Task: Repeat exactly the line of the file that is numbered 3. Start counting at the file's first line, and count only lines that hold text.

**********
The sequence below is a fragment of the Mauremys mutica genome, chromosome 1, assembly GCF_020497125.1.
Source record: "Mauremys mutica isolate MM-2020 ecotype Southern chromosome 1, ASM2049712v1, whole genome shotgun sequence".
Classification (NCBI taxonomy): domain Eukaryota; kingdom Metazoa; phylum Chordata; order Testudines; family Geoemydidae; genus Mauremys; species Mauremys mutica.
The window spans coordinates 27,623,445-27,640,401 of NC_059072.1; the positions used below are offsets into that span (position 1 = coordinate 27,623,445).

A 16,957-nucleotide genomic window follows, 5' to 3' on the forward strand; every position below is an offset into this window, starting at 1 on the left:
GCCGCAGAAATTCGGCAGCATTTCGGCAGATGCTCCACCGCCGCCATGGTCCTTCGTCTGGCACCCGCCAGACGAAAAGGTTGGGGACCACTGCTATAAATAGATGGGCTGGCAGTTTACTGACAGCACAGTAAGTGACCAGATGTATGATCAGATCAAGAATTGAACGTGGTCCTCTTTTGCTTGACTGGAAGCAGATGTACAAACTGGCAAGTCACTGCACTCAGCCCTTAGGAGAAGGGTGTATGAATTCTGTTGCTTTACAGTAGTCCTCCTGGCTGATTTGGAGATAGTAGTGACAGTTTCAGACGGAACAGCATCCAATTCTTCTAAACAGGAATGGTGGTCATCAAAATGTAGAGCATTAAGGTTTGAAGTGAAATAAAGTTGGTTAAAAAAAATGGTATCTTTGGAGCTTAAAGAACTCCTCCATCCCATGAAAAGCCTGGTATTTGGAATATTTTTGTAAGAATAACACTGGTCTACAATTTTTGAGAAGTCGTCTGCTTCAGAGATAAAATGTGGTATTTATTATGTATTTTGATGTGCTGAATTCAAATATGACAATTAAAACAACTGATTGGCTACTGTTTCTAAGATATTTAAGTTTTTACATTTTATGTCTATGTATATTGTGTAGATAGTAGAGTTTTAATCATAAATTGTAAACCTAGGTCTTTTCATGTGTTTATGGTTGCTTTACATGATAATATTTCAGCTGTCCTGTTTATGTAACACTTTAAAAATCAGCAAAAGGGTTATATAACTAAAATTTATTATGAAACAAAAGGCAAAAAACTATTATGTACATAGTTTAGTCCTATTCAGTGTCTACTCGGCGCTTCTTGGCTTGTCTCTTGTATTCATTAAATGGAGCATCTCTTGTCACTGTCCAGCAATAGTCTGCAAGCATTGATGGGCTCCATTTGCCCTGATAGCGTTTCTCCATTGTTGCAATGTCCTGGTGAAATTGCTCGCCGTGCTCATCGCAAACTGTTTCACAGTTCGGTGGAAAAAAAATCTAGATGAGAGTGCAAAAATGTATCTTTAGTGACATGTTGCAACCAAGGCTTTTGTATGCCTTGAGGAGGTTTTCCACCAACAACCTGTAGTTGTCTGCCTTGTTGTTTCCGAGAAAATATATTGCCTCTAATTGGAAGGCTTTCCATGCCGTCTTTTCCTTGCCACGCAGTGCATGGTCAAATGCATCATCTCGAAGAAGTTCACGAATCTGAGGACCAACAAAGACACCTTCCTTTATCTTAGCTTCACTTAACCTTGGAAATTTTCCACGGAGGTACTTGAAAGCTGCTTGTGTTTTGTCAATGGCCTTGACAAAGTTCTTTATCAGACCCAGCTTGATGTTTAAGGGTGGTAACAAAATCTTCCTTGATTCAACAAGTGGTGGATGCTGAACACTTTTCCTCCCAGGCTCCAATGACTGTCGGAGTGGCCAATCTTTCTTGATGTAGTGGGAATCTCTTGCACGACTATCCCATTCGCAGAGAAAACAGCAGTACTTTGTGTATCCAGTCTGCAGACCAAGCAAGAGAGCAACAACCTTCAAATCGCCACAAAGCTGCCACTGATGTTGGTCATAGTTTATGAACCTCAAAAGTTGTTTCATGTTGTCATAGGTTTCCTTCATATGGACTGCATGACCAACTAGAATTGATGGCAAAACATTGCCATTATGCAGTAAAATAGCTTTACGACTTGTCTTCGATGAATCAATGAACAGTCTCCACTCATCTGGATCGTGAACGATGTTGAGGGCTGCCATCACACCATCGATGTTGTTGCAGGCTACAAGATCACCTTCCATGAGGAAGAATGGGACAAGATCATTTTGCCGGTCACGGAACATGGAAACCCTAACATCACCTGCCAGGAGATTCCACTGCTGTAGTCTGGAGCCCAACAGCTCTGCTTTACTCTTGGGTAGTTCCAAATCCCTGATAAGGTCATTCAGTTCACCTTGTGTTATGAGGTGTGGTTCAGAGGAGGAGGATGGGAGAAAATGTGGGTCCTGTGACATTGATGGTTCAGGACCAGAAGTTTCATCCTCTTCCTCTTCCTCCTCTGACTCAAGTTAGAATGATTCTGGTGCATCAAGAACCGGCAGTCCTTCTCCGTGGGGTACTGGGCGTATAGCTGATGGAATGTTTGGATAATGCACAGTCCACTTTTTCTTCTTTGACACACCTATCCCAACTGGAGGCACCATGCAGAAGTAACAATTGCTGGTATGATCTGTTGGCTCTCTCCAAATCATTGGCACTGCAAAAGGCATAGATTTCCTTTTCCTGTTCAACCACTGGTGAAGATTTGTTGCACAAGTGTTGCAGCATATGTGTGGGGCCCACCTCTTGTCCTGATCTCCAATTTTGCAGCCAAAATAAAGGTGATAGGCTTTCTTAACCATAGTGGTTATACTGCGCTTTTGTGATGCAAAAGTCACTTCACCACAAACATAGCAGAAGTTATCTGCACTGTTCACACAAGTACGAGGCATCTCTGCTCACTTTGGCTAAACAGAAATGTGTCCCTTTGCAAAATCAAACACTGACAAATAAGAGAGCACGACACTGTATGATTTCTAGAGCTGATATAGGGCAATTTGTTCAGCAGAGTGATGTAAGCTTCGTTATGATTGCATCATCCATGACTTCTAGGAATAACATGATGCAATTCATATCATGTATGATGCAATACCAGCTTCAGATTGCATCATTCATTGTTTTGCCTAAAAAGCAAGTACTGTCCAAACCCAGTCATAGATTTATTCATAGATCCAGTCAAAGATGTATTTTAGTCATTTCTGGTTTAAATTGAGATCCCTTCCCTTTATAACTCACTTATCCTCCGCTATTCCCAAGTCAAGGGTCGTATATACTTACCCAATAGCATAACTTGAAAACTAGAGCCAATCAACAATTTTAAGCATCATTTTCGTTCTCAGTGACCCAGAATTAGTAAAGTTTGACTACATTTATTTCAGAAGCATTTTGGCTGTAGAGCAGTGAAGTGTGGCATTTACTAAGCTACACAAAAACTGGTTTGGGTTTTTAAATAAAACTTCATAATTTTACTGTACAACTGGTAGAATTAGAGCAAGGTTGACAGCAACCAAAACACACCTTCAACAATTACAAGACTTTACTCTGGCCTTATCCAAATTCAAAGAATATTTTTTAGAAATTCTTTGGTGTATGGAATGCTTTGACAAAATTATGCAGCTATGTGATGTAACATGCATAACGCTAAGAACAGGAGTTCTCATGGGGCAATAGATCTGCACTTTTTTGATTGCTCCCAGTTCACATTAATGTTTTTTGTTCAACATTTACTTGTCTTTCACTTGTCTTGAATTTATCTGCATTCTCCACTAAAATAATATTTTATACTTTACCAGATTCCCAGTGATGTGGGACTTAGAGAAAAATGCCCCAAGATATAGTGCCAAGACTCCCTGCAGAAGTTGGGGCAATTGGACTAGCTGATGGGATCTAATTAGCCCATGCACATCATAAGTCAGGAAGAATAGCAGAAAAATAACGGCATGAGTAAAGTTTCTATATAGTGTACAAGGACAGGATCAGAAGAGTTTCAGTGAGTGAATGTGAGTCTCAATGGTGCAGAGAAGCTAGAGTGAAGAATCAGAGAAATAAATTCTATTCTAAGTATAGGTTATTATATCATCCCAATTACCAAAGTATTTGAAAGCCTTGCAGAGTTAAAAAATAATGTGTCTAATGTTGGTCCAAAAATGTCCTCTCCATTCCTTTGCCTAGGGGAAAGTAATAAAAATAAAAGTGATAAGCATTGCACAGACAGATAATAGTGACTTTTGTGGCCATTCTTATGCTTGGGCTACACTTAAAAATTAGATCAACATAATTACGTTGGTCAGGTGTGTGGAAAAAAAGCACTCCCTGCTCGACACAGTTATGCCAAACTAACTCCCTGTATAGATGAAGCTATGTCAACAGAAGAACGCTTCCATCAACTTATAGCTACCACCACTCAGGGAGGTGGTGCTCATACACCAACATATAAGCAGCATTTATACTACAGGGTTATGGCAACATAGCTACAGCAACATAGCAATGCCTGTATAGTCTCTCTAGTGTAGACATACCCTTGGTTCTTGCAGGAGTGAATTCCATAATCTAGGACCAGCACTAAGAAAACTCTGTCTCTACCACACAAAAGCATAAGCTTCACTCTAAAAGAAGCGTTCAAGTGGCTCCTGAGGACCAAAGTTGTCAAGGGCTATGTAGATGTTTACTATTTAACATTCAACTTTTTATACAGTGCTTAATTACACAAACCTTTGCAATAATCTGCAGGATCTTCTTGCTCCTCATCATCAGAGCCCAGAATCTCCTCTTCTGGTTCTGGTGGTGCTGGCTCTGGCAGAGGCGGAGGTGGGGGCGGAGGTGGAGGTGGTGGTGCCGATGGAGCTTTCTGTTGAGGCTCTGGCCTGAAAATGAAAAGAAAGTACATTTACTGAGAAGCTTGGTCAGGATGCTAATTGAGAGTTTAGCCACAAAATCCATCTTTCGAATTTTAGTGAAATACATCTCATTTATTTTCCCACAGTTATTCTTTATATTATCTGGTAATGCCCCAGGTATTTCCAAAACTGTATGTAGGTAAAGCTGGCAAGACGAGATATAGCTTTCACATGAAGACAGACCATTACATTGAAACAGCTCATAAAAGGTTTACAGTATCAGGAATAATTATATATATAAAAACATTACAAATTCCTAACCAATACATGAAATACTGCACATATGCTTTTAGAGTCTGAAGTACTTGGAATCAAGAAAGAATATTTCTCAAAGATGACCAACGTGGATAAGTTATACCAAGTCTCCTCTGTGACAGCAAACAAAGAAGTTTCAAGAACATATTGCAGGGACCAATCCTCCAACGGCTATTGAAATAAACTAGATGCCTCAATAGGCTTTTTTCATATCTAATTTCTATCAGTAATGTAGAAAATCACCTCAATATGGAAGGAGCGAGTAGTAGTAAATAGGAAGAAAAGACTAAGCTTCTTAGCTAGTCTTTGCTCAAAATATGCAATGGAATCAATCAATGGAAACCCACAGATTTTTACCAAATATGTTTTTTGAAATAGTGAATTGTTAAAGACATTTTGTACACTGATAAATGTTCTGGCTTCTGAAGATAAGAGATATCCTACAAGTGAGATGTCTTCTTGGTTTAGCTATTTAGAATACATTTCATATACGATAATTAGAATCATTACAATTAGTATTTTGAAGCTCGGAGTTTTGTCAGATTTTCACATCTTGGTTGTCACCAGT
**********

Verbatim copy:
Classification (NCBI taxonomy): domain Eukaryota; kingdom Metazoa; phylum Chordata; order Testudines; family Geoemydidae; genus Mauremys; species Mauremys mutica.